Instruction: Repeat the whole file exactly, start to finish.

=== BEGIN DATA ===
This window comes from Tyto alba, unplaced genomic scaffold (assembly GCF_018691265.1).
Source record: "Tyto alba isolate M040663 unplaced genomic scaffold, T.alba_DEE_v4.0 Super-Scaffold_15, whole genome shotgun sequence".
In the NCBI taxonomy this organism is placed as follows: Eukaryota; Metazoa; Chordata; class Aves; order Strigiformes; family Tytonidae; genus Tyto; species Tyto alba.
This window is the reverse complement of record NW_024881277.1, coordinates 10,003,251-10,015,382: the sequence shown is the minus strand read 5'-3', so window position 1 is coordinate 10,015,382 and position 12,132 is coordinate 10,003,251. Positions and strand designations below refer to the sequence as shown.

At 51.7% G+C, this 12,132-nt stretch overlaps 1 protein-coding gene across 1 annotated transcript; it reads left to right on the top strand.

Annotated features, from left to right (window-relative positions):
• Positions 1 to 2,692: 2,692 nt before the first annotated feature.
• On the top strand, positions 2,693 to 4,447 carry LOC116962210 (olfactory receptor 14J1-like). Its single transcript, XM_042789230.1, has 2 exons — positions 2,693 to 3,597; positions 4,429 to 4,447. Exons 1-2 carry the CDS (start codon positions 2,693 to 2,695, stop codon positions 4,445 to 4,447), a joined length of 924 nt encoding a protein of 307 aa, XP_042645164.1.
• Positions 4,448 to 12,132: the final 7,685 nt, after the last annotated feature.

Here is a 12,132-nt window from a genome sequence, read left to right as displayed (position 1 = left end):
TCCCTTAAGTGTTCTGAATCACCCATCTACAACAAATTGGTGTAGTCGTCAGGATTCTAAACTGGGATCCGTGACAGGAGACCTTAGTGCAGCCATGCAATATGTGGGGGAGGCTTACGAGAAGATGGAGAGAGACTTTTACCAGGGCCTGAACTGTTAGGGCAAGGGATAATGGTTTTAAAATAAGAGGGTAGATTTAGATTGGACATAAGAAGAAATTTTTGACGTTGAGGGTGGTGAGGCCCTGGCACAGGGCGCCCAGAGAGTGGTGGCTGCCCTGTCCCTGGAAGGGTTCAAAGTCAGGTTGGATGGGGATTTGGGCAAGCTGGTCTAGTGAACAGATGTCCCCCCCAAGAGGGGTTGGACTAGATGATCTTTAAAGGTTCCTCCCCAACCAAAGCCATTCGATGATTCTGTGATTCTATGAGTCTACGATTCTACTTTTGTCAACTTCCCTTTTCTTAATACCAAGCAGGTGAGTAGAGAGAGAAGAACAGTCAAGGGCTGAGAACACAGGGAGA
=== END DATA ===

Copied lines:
This window comes from Tyto alba, unplaced genomic scaffold (assembly GCF_018691265.1).
Source record: "Tyto alba isolate M040663 unplaced genomic scaffold, T.alba_DEE_v4.0 Super-Scaffold_15, whole genome shotgun sequence".
In the NCBI taxonomy this organism is placed as follows: Eukaryota; Metazoa; Chordata; class Aves; order Strigiformes; family Tytonidae; genus Tyto; species Tyto alba.
This window is the reverse complement of record NW_024881277.1, coordinates 10,003,251-10,015,382: the sequence shown is the minus strand read 5'-3', so window position 1 is coordinate 10,015,382 and position 12,132 is coordinate 10,003,251. Positions and strand designations below refer to the sequence as shown.

At 51.7% G+C, this 12,132-nt stretch overlaps 1 protein-coding gene across 1 annotated transcript; it reads left to right on the top strand.

Annotated features, from left to right (window-relative positions):
• Positions 1 to 2,692: 2,692 nt before the first annotated feature.
• On the top strand, positions 2,693 to 4,447 carry LOC116962210 (olfactory receptor 14J1-like). Its single transcript, XM_042789230.1, has 2 exons — positions 2,693 to 3,597; positions 4,429 to 4,447. Exons 1-2 carry the CDS (start codon positions 2,693 to 2,695, stop codon positions 4,445 to 4,447), a joined length of 924 nt encoding a protein of 307 aa, XP_042645164.1.
• Positions 4,448 to 12,132: the final 7,685 nt, after the last annotated feature.

Here is a 12,132-nt window from a genome sequence, read left to right as displayed (position 1 = left end):
TCCCTTAAGTGTTCTGAATCACCCATCTACAACAAATTGGTGTAGTCGTCAGGATTCTAAACTGGGATCCGTGACAGGAGACCTTAGTGCAGCCATGCAATATGTGGGGGAGGCTTACGAGAAGATGGAGAGAGACTTTTACCAGGGCCTGAACTGTTAGGGCAAGGGATAATGGTTTTAAAATAAGAGGGTAGATTTAGATTGGACATAAGAAGAAATTTTTGACGTTGAGGGTGGTGAGGCCCTGGCACAGGGCGCCCAGAGAGTGGTGGCTGCCCTGTCCCTGGAAGGGTTCAAAGTCAGGTTGGATGGGGATTTGGGCAAGCTGGTCTAGTGAACAGATGTCCCCCCCAAGAGGGGTTGGACTAGATGATCTTTAAAGGTTCCTCCCCAACCAAAGCCATTCGATGATTCTGTGATTCTATGAGTCTACGATTCTACTTTTGTCAACTTCCCTTTTCTTAATACCAAGCAGGTGAGTAGAGAGAGAAGAACAGTCAAGGGCTGAGAACACAGGGAGA